Robin Uthappa recorded 4000T20 career runs in the final match of the Champions League T20 (CLT20) 2014 against Chennai Super Kings (CSK) in Bangalore on Saturday.
Uthappa became the sixth Indian to register 4000 runs in this format. Suresh Raina has scored 5000 runs in this format and is the only Indian to touch this figure. Overall, Chris Gayle has scored the most runs in the format.
The Karnataka batsman had a sublime IPL 2014 and also ended up as the highest run-getter in the tournament after which he was also selected in the Indian squad for the Bangladesh tour.
source: http://www.cricketcountry.com / The Cricket Country / Home> News / by Cricket Country Staff / October 04th, 2014
October 5th, 2014Sports
Smriti Mehra won the Hero-CGL Women’s Professional Golf Championship amidst tough weather conditions to clinch the third title of the season here Friday.
With a score of 8 over 78 on the last day, Smriti grabbed her second win in successive weeks. Delhi’s Vani Kapoor and the Kapurthala’s Gursimar Badwal finished tied second with an identical score of 224.
Smriti, who carded an impressive 2 under 68 in the second round, struggled with the conditions and holed four bogies in her front nine on the second, fourth, fifth and seventh.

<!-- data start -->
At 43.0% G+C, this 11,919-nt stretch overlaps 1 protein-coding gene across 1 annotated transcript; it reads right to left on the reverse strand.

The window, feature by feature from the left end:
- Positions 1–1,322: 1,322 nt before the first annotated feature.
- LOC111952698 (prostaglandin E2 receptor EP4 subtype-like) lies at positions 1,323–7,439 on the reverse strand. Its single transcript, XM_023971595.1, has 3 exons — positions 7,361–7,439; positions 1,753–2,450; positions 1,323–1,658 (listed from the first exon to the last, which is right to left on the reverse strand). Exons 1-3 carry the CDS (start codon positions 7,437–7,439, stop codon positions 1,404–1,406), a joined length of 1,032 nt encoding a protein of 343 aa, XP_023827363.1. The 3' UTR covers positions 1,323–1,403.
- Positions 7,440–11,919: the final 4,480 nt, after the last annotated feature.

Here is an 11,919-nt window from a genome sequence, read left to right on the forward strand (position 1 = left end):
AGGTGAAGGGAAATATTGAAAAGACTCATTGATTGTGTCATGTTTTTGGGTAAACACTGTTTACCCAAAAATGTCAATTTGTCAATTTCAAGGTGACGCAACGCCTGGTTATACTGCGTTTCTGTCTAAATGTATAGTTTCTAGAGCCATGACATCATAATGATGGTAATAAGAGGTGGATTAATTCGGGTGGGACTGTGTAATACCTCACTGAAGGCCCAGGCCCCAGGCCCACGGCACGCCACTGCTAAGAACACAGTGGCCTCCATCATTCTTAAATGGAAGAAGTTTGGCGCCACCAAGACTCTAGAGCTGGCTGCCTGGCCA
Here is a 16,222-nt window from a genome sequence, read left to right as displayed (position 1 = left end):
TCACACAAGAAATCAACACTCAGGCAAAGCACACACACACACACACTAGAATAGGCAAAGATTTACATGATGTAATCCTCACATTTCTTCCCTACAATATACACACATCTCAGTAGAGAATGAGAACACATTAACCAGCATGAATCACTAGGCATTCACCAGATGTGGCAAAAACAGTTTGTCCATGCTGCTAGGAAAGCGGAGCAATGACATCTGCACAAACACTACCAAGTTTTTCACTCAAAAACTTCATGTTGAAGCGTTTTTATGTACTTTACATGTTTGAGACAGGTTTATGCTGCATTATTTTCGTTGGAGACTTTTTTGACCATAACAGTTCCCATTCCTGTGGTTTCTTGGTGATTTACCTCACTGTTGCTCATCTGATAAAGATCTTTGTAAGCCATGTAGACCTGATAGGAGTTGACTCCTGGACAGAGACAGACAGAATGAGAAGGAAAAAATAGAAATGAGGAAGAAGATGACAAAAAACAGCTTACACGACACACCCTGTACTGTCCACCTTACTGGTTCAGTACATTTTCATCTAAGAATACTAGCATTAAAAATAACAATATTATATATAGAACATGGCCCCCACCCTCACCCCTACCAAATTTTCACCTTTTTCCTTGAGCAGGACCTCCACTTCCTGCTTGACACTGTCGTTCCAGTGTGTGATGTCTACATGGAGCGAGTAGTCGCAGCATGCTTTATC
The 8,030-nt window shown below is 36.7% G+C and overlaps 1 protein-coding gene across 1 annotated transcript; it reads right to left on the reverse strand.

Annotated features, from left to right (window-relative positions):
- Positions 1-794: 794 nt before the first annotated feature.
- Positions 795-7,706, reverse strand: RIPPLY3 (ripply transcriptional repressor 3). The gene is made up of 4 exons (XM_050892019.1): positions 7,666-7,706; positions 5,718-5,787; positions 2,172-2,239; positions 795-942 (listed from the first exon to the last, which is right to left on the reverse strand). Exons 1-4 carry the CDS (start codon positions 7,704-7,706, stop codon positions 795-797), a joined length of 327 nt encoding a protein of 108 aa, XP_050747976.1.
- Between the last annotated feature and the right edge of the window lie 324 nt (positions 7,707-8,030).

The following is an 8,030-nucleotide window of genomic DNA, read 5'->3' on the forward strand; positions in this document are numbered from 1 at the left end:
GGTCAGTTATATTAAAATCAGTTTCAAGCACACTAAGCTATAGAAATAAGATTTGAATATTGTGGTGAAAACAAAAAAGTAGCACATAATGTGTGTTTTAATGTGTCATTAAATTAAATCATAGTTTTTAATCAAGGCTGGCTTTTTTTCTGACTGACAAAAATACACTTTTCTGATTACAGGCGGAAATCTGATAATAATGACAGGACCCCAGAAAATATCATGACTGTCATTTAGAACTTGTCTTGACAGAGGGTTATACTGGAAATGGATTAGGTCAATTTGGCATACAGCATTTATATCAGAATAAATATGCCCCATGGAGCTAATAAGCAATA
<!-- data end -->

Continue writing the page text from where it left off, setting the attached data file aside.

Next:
She carded three more bogies on the 12th, 17th and 18th with a double bogey on the 10th. Her only birdie came on the 12th to finish with a total of 222.
Gursimar carded the day’s lowest score of 3 over 73. At one stage she looked set to force a play-off but a double bogey on the 18th pushed her to second spot.
She started off with an impressive front nine which included just one bogey on the third along with two birdies on the eighth and ninth. She carded two more bogies on the 11th and 15th to finish second with Order of Merit leader Vani.
Vani had an off day, starting with a double bogey on the first. She tried to make a comeback with a birdie on the second but faltered again to card two more double bogies on the third and fifth along with a bogie on the ninth and a birdie on the seventh.
She tried to control her game on the back nine but with three more bogies on the 10th, 12th and 14th, she finished with 8 over 78.
Kolkata’s Neha Tripathi finished fourth with 231. Her score of 6 over 76 on Friday included two double bogies, five bogies and two birdies.